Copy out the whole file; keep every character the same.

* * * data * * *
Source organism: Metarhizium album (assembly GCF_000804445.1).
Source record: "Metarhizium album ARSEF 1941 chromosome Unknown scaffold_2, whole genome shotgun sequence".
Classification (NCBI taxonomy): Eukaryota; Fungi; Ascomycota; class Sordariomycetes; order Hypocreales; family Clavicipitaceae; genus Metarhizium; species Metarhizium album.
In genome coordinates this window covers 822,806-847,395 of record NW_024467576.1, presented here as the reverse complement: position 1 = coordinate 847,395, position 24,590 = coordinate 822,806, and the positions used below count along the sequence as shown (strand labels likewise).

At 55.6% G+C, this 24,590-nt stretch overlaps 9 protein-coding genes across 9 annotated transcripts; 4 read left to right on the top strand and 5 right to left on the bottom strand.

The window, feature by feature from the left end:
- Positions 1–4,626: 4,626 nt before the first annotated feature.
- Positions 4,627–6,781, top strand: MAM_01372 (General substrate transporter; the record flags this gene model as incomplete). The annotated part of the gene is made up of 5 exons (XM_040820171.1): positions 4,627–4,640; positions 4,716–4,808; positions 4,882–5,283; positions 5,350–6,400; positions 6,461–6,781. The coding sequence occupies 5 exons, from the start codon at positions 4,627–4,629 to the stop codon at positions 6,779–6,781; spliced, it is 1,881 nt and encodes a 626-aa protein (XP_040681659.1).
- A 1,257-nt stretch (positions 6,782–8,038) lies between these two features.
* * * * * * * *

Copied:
Source organism: Metarhizium album (assembly GCF_000804445.1).
Source record: "Metarhizium album ARSEF 1941 chromosome Unknown scaffold_2, whole genome shotgun sequence".
Classification (NCBI taxonomy): Eukaryota; Fungi; Ascomycota; class Sordariomycetes; order Hypocreales; family Clavicipitaceae; genus Metarhizium; species Metarhizium album.
In genome coordinates this window covers 822,806-847,395 of record NW_024467576.1, presented here as the reverse complement: position 1 = coordinate 847,395, position 24,590 = coordinate 822,806, and the positions used below count along the sequence as shown (strand labels likewise).

At 55.6% G+C, this 24,590-nt stretch overlaps 9 protein-coding genes across 9 annotated transcripts; 4 read left to right on the top strand and 5 right to left on the bottom strand.

The window, feature by feature from the left end:
- Positions 1–4,626: 4,626 nt before the first annotated feature.
- Positions 4,627–6,781, top strand: MAM_01372 (General substrate transporter; the record flags this gene model as incomplete). The annotated part of the gene is made up of 5 exons (XM_040820171.1): positions 4,627–4,640; positions 4,716–4,808; positions 4,882–5,283; positions 5,350–6,400; positions 6,461–6,781. The coding sequence occupies 5 exons, from the start codon at positions 4,627–4,629 to the stop codon at positions 6,779–6,781; spliced, it is 1,881 nt and encodes a 626-aa protein (XP_040681659.1).
- A 1,257-nt stretch (positions 6,782–8,038) lies between these two features.